Is democracy, in its neoliberalized form, responsible in part for bringing us to the brink of self-destruction and the policy inertia that is doing away with our chances of survival? Surviving Democracy probes the way democracy became neoliberalized and the role neoliberalized democracy plays in our dealings with—causing, understanding, denying, and mitigating—climate change.
Defining neoliberalism as the art of exclusion through inclusion, Chien-Yi Lu treats climate change as collateral damage of the neoliberal order established to ensure upward power and wealth redistribution. Highlighting the role money played in the "free" competition of ideas between Keynes and Hayek, she investigates the resulting global structure, wherein the wealthy and powerful sit above the market and democracy, and the way this structure fundamentally contradicts with honest climate mitigation. Central to the structure is neoliberal elites’ leveraging of the fluid relationship between the market and the state. Merging citizen power with consumer and investor powers is therefore imperative to the success of climate action. While expediting the bursting of the carbon bubble is an obvious answer, it is the discussion of the meat bubble that brings the book full circle, linking our survival to neoliberalism, inclusion, and democracy.
Surviving Democracy probes the role democracy plays in our dealings with—causing, understanding, denying, and hopefully, mitigating—climate change.
"An extraordinary work that ties the climate emergency squarely to the neoliberal world model in ways many may have suspected but no one had yet spelled out in such clarity and depth. I opened this book and found that I could not close it until reading through to the end. It's deeply impressive, rich, lucid, moving, and makes me wonder -- how does it happen that one person comes to know so much?" — James K. Galbraith, The University of Texas at Austin and author, Inequality: What Everyone Needs to Know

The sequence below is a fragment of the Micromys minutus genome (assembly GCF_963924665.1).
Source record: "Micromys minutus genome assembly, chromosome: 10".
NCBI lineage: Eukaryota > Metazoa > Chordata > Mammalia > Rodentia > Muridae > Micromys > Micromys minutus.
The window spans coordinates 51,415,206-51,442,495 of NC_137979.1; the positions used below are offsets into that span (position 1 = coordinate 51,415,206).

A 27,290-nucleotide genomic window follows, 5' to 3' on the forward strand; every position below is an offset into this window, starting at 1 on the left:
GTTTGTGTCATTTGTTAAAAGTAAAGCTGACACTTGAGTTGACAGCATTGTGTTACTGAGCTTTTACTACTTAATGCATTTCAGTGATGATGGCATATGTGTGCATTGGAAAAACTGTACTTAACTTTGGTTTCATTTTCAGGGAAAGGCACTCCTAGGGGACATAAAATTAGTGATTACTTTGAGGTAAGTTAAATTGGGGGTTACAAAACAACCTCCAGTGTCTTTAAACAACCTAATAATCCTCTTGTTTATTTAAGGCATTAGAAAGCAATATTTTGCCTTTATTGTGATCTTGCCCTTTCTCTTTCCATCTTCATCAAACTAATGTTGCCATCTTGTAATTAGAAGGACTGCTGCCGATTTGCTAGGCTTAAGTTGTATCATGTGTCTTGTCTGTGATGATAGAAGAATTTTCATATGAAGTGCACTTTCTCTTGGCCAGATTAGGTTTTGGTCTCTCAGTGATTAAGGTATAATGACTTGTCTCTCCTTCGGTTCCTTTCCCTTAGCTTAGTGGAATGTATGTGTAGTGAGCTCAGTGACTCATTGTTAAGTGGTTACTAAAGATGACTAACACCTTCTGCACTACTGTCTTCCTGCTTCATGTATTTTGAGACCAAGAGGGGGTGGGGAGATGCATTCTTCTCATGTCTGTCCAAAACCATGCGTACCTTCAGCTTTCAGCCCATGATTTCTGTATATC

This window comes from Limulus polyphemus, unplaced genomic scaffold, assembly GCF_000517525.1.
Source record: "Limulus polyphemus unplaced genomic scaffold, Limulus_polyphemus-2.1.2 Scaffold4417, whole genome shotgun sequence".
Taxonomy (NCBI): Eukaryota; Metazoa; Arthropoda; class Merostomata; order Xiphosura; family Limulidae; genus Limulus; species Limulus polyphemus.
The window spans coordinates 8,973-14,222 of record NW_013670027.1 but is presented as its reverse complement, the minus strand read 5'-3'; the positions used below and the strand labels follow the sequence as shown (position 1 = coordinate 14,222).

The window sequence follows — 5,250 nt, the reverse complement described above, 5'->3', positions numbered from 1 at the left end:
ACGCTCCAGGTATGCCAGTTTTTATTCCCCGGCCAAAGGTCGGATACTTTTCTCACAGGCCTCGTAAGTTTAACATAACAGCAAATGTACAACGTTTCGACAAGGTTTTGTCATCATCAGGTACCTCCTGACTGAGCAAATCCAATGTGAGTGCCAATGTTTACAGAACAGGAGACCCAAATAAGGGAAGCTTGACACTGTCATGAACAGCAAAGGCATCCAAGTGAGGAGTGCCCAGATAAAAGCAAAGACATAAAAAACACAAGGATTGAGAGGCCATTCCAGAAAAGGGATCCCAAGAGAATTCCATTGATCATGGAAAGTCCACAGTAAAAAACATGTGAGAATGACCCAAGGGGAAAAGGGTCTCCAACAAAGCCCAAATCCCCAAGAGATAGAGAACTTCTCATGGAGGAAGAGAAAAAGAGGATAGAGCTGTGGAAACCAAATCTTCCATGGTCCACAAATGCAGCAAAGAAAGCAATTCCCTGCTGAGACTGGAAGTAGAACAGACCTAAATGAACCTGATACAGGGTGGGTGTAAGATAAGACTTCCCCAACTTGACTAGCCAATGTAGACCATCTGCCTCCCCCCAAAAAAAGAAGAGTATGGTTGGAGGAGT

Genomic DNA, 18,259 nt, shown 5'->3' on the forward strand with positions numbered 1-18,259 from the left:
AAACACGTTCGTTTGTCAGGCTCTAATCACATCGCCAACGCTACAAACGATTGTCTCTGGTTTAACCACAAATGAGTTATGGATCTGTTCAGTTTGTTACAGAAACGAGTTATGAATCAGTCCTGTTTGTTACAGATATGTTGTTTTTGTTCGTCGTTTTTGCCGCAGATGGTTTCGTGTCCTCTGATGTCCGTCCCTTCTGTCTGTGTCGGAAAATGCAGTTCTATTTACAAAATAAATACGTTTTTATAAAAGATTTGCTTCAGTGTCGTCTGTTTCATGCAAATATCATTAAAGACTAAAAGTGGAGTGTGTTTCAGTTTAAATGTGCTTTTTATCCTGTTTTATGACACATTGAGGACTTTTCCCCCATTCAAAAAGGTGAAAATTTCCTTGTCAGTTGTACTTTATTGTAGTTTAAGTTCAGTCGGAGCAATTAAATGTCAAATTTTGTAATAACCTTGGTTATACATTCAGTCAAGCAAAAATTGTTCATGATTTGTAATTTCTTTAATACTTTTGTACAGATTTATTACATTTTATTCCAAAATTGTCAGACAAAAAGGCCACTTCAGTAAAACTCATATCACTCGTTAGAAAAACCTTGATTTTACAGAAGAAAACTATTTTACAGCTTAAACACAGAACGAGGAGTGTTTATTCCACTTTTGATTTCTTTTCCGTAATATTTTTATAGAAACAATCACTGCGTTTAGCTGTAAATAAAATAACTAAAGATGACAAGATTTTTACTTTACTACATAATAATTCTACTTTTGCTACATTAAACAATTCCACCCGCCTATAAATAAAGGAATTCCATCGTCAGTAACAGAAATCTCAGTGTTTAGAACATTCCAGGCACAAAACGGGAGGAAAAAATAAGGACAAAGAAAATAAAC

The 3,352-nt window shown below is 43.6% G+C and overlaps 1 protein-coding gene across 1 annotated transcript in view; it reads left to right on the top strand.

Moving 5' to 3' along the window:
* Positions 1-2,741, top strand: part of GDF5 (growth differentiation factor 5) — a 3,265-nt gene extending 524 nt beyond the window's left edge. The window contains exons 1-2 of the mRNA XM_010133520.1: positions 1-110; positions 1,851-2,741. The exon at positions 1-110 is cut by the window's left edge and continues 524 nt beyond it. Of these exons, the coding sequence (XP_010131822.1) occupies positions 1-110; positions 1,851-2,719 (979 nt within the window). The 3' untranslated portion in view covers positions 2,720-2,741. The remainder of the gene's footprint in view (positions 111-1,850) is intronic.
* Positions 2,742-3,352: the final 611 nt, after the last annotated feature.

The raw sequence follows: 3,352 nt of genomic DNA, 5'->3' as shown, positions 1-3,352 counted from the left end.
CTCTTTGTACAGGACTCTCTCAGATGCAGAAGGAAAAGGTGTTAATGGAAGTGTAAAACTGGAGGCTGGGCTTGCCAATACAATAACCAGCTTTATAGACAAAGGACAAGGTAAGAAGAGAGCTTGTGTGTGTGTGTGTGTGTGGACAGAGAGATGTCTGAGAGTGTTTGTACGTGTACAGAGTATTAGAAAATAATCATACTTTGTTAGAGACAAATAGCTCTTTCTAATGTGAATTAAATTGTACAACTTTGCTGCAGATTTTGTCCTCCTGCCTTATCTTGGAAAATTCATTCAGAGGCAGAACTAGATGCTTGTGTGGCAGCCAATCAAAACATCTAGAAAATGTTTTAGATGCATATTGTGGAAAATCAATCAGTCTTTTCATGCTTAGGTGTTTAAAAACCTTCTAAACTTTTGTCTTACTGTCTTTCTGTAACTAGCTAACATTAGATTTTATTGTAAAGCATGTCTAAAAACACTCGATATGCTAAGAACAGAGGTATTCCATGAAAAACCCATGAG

"This book serves as wake-up call: for US Political Science and its inattention to the climate crisis; for defenders of Europe as a progressive leader on the environment; and, for those who doubt the extent to which organized interests undercut democratic governance. Ambitious in scope, sharply written and drawing on a range of key thinkers, the book offers important ideas on the relationship between democracy and climate change." — Justin Robertson, City University of Hong Kong
"We live in a moment of bubbles, and this book reminds us just how crucial it is for us to understand and to deflate them. Fast"— Bill McKibben, co-founder 350.org
1. Is Democracy in the Way?
2. "Free" Competition of Ideas?
3. Political Science
4. Above Market and Democracy
5. EU, The Poster Child?
6. The SCAMD’s Judicial Branch—ISDS
7. Surviving Democracy
Over recent years environmental politics has moved from a peripheral interest to a central concern within the discipline of politics. This series aims to reinforce this trend through the publication of books that investigate the nature of contemporary environmental politics and show the centrality of environmental politics to the study of politics per se. The series understands politics in a broad sense and books will focus on mainstream issues such as the policy process and new social movements as well as emerging areas such as cultural politics and political economy. Books in the series will analyse contemporary political practices with regards to the environment and/or explore possible future directions for the ‘greening’ of contemporary politics. The series will be of interest not only to academics and students working in the environmental field, but will also demand to be read within the broader discipline.
The series consists of two strands:
Environmental Politics addresses the needs of students and teachers, and the titles are published in paperback and hardback.
Routledge Research in Environmental Politics presents innovative new research intended for high-level specialist readership. These titles are published in hardback only.